Neem effective against MRSA

Planet Herbs Discussion Board: General Forum: Neem effective against MRSA
Top of pagePrevious messageNext messageBottom of page Link to this message  By Michael Tierra on Wednesday, November 21, 2007 - 08:37 am:

The past decade was often thought by many to be the age of super bugs. Resistant strains of viruses were rapidly developing and many health experts wondered if a single super bug would define the crisis of the modern world. Then, the age of terorrism stepped in, and other stories gained the headlines. The tide now turns back with reports that MRSA (Methicillin-resistant Staphylococcus aureus) is claiming more fatalities than the AIDS virus. Several dozen school closings are in effect nationwide as health officials oversee a sterilization campaign.

Ft. Detrick, MD: click picture for slide show
MRSA Infection Numbers Follow US Troop Depolyments to Iraq

Now that many US soldiers are entrapped in a revolving door of deployments to Iraq, widespread infestations are common as communities back home come in close contact with soldiers infested with the bug. Large numbers of MRSA infections were first reported during the First Iraq War (aka Gulf War I, Operation Desert Storm), when soldiers returning from Desert Storm fell ill from exposure to chemical and biological weapons agents released into the Iraqi atmosphere after the US army exploded a weapons depot in Kamisiyah, Iraq at 2:05 P.M. on March 4, 1991. The weapons depot contained armaments supplied to Saddam Hussien by the US and its European allies for use during the war against the Iraqi Kurds and Iranians during the Iran-Iraq War. US and European troops exposed to the infested air were thereafter plagued with illnesses collectively known to the public as the Gulf War Veteran Syndrome. It was so called due to the kaleidescope of symptoms and diseases that prevented doctors from diagnosing a single cause of the sickness. MRSA is one of the cornucopia of illnesses that plague Gulf War veterans. (Kamisiyah, AGWVA)

MRSA as a biological weapon

Weaponized Staphylococcus aureus. credit: Ontario Mail
Before being shipped to Iraq, MRSA was first developed by the US Army in Fort Detrick, Maryland as a weaponized (genetically engineered) version of the common staph bacterium for use on the battlefield to incapacitate enemy troops. MRSA usually enters the body through a hair shaft, then paralyses muscle tissues by spreading through the nervous systerm. It then settles in the parts of the body where the nerve shafts converge. This way, it rapidly incapacitates movement in the all the main vital organs such as the heart and lungs, as wells as settling in leg and arm joints, preventing limb movement. Finally, MRSA releases large amounts of highly toxic chemicals, resulting in TSS or Toxic Shock Syndrome, dealing a final death blow.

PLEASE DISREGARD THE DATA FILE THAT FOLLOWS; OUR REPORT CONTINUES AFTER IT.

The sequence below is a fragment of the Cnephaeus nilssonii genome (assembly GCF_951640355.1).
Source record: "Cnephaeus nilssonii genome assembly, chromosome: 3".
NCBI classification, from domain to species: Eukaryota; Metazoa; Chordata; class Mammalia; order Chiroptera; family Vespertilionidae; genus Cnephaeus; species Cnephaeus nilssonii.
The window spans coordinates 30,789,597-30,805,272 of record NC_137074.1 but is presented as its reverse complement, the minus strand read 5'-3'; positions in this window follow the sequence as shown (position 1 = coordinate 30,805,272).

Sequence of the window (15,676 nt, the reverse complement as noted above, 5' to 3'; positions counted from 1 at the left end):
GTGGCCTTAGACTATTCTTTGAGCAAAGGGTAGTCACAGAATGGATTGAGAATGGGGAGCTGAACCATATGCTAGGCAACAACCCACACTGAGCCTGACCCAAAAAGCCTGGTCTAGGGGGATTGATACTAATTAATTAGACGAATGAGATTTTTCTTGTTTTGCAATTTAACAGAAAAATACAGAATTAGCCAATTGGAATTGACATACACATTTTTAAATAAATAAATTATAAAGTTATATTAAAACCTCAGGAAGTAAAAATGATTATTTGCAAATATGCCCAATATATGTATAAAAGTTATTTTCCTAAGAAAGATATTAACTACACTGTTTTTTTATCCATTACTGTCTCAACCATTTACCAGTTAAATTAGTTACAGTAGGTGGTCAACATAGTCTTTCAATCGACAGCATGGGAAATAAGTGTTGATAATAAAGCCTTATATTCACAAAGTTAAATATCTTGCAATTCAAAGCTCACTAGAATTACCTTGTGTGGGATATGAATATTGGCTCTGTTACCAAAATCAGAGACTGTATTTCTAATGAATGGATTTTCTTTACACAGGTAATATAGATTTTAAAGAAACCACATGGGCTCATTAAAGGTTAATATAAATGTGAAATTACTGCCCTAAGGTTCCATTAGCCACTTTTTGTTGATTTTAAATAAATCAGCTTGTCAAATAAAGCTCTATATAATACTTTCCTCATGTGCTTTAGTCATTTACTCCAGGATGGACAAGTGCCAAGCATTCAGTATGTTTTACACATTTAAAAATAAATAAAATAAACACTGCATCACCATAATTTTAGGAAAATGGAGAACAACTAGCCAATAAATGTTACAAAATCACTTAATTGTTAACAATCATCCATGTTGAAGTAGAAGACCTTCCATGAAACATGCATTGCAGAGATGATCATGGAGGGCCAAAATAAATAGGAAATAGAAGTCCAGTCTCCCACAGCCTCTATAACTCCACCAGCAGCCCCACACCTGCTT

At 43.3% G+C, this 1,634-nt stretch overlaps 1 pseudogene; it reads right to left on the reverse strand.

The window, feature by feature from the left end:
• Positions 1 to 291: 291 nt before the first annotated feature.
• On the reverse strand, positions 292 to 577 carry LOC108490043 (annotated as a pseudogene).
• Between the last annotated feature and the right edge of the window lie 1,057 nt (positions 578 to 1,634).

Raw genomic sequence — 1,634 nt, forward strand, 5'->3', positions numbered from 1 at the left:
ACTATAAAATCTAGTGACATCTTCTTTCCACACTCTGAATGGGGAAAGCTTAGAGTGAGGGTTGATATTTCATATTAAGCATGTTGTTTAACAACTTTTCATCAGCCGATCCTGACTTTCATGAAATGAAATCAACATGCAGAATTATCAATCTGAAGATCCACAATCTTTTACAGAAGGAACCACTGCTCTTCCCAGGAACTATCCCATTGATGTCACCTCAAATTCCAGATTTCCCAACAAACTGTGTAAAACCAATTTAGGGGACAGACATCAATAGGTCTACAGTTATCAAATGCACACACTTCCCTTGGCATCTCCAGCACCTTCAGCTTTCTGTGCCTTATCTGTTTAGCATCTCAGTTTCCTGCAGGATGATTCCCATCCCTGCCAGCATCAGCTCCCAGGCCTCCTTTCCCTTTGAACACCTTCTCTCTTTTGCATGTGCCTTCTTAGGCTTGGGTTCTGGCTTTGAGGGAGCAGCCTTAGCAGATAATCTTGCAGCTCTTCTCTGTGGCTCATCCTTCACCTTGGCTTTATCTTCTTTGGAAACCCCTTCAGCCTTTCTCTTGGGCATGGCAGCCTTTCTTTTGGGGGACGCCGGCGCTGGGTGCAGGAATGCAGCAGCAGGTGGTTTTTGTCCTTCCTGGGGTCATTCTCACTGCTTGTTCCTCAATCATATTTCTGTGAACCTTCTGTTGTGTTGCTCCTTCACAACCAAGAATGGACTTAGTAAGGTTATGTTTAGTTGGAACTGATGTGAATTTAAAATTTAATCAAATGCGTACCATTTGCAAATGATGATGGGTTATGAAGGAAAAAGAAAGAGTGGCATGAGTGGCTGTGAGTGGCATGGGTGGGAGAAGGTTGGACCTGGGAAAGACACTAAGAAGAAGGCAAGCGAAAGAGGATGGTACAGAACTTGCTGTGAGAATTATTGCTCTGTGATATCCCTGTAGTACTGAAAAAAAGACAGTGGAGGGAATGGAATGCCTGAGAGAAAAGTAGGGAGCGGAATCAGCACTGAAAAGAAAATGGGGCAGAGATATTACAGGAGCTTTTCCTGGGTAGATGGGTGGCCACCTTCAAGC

Normal course of treatment often leads to death

Azardirachtin Molecule: The antifeedant
The way MRSA is currently diagnosed often leads to more severe symptoms. Doctors usually discover that a patient has MRSA only after trying every conventional antibiotic, including the most powerful, Methicilin. When the Methicilin proves ineffective, they then diagnose it as MRSA. But once that point in treatment has been reached, much of the good bacteria in the patient’s body has been destroyed, making him/her more vulnerable than before. Often, this is too late, since the mutating MRSA has been ‘taught’ to be more virulent at the same time the immune system has been weakened greatly.

MRSA finds its match

MRSA's resistance to antibiotics lies in the bacteria’s feeding habits and protective outer casing. MRSA bacteria feed off sugars present in the body, then coat themselves with those sugars, sufficiently camouflaging themselves against vaccines or white blood cells.

Neem oil
Recently, a substance called Azadirachtin was recognized as powerful enough to stop MRSA from spreading. Azadirachtin attacks the feeding mechanisim of MRSA, paralyzing the baceria itself and, through penetration of Azadirachtin into the surrounding skin and muscle tissues after topical application (on infected skin), prevents MRSA spread and finally kills it. Azadirachtin is found in effective quanities in for internal consumption in powder form or in specially processed neem oil with at least 25% Azadirachtin content. Avoidance of refined sugars or even sweet fruits is highly recommended during an outbreak of MRSA. Substances that compete with MRSA to digest the body’s sugars and detoxifiers are also known to bring relief.